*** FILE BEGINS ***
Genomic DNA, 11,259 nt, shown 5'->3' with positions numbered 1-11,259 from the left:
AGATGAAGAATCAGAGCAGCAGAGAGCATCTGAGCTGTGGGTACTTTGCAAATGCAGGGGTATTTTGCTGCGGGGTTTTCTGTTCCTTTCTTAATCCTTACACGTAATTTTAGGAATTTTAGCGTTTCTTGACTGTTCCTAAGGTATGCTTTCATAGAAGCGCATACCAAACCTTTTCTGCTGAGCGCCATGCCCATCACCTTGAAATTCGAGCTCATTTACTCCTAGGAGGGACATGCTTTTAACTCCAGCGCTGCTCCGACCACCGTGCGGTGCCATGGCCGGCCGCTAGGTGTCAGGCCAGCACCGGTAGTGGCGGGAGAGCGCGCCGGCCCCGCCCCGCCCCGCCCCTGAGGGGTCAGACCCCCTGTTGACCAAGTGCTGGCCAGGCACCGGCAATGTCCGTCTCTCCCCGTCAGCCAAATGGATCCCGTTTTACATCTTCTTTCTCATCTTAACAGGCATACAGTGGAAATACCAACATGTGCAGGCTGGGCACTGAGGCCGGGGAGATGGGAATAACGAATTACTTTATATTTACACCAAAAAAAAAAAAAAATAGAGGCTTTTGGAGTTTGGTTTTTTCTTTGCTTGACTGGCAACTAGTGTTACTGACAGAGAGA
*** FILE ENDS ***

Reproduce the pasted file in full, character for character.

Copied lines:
Genomic DNA, 11,259 nt, shown 5'->3' with positions numbered 1-11,259 from the left:
AGATGAAGAATCAGAGCAGCAGAGAGCATCTGAGCTGTGGGTACTTTGCAAATGCAGGGGTATTTTGCTGCGGGGTTTTCTGTTCCTTTCTTAATCCTTACACGTAATTTTAGGAATTTTAGCGTTTCTTGACTGTTCCTAAGGTATGCTTTCATAGAAGCGCATACCAAACCTTTTCTGCTGAGCGCCATGCCCATCACCTTGAAATTCGAGCTCATTTACTCCTAGGAGGGACATGCTTTTAACTCCAGCGCTGCTCCGACCACCGTGCGGTGCCATGGCCGGCCGCTAGGTGTCAGGCCAGCACCGGTAGTGGCGGGAGAGCGCGCCGGCCCCGCCCCGCCCCGCCCCTGAGGGGTCAGACCCCCTGTTGACCAAGTGCTGGCCAGGCACCGGCAATGTCCGTCTCTCCCCGTCAGCCAAATGGATCCCGTTTTACATCTTCTTTCTCATCTTAACAGGCATACAGTGGAAATACCAACATGTGCAGGCTGGGCACTGAGGCCGGGGAGATGGGAATAACGAATTACTTTATATTTACACCAAAAAAAAAAAAAAATAGAGGCTTTTGGAGTTTGGTTTTTTCTTTGCTTGACTGGCAACTAGTGTTACTGACAGAGAGA